Pointing method and position effects were investigated by using all the data from experiment 2. The lateral bias for the two pointing methods is shown in Fig. 8 as a function of position. Note that each point represents data from five subjects, whereas in experiment 1 the corresponding points represent data from all ten subjects. The lateral bias showed a similar trend to that found in experiment 1; however, its magnitude was much smaller (largest overshoot of approximately 7°). An ANOVA with factors position, hemifield, and pointing method was performed. The positions corresponded to those used in experiment 1. The effect of position was significant [F(5,456) = 44.8, p < .0001]. None of the other main effects or interactions were significant [F(1,456) < 1.59, p > .21 for all]. The lateral precision error is shown in Fig. 9. The lateral precision error had a similar trend to that found in experiment 1; however, in experiment 2, the errors were smaller for most positions. An ANOVA with factors position, hemifield, and pointing method was performed. The effect of position was significant [F(5,456) = 15.2, p < .0001]. A post-hoc test showed that subjects performed significantly better for the central positions (9.9°) than for other positions (13.3°). The effect of hemifield was significant [F(1,456) = 4.15, p = .042], showing a significantly lower precision error for the targets located in the front (11.8°) than for targets located in the back (12.5°). The effect of pointer was not significant [F(1,456) = .38, p = .54]. None of the interactions were significant (p > .53).

Figure 8
Lateral bias after training for the two pointing methods. The error bars represent the standard errors.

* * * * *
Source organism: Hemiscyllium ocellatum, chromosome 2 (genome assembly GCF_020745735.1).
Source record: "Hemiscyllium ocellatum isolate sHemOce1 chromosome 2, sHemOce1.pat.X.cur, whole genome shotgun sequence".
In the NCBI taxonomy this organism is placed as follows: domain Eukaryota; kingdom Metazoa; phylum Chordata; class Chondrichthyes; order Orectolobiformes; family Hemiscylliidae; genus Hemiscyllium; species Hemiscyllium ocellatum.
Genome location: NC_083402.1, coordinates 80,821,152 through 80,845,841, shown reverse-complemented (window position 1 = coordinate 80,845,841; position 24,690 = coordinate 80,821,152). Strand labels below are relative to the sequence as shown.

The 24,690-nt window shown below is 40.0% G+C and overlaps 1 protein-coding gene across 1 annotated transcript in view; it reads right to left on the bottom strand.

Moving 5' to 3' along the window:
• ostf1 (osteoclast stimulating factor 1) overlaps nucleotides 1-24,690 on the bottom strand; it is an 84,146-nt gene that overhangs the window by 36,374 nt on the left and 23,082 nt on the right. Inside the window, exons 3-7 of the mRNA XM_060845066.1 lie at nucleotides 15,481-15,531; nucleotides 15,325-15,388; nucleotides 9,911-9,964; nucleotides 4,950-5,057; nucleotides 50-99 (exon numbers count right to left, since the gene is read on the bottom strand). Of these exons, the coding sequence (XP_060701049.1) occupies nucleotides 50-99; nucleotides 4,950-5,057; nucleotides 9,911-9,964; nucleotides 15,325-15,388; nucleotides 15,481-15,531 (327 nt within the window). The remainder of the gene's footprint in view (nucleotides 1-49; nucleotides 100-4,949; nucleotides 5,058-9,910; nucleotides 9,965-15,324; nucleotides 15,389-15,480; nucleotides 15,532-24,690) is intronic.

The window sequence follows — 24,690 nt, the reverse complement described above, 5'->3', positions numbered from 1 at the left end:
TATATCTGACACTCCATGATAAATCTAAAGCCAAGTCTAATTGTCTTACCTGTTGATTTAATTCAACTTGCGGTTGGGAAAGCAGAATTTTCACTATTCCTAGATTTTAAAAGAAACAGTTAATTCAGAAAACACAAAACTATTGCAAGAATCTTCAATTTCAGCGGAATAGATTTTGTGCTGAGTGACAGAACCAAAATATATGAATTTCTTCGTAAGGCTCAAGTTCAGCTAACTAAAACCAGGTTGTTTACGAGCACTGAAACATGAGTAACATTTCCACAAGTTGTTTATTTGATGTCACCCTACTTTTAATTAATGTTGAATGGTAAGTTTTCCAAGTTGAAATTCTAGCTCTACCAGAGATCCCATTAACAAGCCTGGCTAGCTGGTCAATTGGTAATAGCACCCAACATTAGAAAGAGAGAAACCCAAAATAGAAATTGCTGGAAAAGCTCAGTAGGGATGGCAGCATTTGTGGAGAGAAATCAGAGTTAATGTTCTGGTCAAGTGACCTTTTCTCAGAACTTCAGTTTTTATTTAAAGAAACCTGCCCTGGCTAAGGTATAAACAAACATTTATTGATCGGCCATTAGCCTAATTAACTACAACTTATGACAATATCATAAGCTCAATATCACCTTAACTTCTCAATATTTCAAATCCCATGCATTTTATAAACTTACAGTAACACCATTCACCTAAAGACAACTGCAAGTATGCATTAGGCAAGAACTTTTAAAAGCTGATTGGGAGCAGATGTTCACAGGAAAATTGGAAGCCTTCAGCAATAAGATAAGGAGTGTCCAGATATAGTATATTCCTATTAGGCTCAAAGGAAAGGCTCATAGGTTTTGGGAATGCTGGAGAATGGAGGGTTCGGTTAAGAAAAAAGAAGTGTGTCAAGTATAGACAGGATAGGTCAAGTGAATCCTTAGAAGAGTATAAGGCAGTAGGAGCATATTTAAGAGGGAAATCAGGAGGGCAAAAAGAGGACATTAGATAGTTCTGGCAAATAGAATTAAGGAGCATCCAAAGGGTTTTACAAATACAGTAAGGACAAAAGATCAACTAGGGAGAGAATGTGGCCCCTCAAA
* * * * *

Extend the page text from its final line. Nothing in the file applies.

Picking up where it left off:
Figure 9
Lateral precision error after training for the two pointing methods. The error bars represent the standard errors.

The quadrant errors for the two pointing methods are shown in the left panel of Fig. 10. An ANOVA with factors elevation (eye-level, top), hemifield (front, rear), and pointing method was performed. The effect of hemifield was not significant [F(1,152) = .12, p = .73], but the effect of elevation [F(1,152) = 28.1, p < .0001] was significant. Also, the interaction between elevation and hemi-field was significant [F(1,152) = 4.06, p = .046], showing that subjects had different quadrant errors for different positions. The effect of pointing method was not significant [F(1,152) = .65, p = .42]; however, the interaction between elevation and pointing method was significant [F(1,152) = 5.37, p = .022]. Post-hoc tests showed that the manual-pointing method yielded significantly less quadrant errors for the eye-level positions (9.0%) than for the top-positions (23.7%) while the head-pointing method did not yield significantly different quadrant errors between the eye-level positions (15.0%) and the top positions (20.8%).